By Barbara Shelly
Not even five years ago, the hottest trend in higher education was free and had a funny name.
It was the MOOC, short for massive open online course. The idea was that the elites of academia would put their knowledge and lectures on the Internet, where they could be accessed around the world at no cost.
This would lead to a revolution, so the thinking went. No longer would higher education be the province of the wealthy or the sap willing to go $50,000 in debt for a diploma. MOOCs would democratize advanced learning and shake the well-endowed foundations of the modern university.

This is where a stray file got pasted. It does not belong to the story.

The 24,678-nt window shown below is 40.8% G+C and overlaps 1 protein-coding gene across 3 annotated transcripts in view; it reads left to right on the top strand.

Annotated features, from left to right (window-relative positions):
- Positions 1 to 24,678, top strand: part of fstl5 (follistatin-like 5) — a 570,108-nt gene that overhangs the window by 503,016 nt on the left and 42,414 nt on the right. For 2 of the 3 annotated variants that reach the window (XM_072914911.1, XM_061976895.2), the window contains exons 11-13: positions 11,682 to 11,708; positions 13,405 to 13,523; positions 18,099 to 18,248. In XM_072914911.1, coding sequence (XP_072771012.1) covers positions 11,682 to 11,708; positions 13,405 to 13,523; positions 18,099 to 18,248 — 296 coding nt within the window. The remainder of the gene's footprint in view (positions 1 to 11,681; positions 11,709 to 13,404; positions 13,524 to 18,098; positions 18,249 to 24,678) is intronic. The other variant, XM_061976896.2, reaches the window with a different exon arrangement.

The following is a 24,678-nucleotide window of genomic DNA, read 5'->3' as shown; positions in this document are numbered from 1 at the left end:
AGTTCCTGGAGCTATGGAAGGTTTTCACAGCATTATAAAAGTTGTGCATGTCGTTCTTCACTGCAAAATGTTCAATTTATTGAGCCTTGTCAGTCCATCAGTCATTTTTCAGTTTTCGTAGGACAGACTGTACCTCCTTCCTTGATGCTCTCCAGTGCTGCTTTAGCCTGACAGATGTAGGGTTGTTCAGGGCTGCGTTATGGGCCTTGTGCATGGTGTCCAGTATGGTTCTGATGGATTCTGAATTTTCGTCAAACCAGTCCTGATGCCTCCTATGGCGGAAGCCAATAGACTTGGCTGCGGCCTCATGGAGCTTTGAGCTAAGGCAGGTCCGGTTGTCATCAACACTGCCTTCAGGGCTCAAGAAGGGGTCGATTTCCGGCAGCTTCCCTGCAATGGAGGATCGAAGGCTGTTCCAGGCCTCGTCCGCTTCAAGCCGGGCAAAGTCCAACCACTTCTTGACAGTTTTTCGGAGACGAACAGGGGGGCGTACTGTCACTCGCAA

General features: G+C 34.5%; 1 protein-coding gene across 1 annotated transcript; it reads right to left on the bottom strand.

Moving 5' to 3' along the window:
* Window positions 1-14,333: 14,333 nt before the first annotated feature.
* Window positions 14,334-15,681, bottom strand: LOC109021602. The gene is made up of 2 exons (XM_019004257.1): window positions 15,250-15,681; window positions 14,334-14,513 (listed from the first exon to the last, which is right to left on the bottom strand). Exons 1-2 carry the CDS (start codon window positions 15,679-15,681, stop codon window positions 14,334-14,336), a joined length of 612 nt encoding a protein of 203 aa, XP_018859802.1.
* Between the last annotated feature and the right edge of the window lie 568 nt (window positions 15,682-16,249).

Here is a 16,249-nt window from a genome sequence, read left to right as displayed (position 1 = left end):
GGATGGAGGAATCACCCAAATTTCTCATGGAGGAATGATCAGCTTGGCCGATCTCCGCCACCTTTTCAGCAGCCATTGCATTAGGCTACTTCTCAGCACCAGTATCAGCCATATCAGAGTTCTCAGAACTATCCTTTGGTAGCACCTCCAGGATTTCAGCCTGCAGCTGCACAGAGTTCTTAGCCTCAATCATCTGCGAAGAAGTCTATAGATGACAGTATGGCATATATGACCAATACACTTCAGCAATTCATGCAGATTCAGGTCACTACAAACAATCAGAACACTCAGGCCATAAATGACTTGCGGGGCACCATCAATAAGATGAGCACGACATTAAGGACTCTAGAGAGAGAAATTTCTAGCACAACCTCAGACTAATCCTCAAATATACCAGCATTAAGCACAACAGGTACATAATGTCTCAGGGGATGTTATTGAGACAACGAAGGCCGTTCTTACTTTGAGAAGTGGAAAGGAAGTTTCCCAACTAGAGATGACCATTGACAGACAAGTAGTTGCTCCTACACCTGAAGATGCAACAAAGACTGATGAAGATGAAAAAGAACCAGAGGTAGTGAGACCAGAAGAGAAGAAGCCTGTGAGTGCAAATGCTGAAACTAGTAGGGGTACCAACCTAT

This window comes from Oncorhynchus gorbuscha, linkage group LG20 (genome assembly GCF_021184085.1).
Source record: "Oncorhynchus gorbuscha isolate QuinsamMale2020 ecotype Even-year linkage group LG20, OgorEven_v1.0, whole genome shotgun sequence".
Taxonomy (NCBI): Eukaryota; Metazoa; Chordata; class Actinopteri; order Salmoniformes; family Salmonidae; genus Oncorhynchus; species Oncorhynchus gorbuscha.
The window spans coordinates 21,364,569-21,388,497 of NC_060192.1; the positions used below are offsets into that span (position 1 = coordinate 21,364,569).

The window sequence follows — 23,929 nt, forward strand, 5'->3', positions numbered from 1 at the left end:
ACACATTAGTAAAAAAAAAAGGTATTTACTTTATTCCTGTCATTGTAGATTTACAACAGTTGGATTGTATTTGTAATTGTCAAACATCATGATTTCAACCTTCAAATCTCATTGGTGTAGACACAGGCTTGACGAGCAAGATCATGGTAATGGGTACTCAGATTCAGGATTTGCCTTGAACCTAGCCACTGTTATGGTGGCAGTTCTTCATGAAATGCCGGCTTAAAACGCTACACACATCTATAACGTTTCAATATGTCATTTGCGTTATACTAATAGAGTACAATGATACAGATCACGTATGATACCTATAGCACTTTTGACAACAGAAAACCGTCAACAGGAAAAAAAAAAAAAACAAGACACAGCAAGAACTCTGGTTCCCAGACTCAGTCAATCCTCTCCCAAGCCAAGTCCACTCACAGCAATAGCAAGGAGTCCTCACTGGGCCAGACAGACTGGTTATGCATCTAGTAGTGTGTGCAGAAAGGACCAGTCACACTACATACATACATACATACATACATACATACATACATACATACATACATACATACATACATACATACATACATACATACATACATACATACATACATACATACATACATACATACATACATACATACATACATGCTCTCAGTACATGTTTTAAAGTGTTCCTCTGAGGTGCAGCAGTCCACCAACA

The New York Times proclaimed 2012 The Year of the MOOC. Sebastian Thrun, a Stanford University computer science professor, left his prestigous job for a MOOC startup, Udacity. “In 50 years,” he boldly told the publication Wired, “there will be only 10 institutions in the world delivering higher education and Udacity has a shot at being one of them.”
There were some questions, of course. How long would academics give away their content for free? What was the incentive for students to stick with the courses when most of them didn’t offer credit? How were the companies that produced the courses going to make money?
Still, if a revolution is coming, it’s best to jump on the wave, or at least not speak ill of it. Colleges and universities cautiously began experimenting with putting academic content on line for free.
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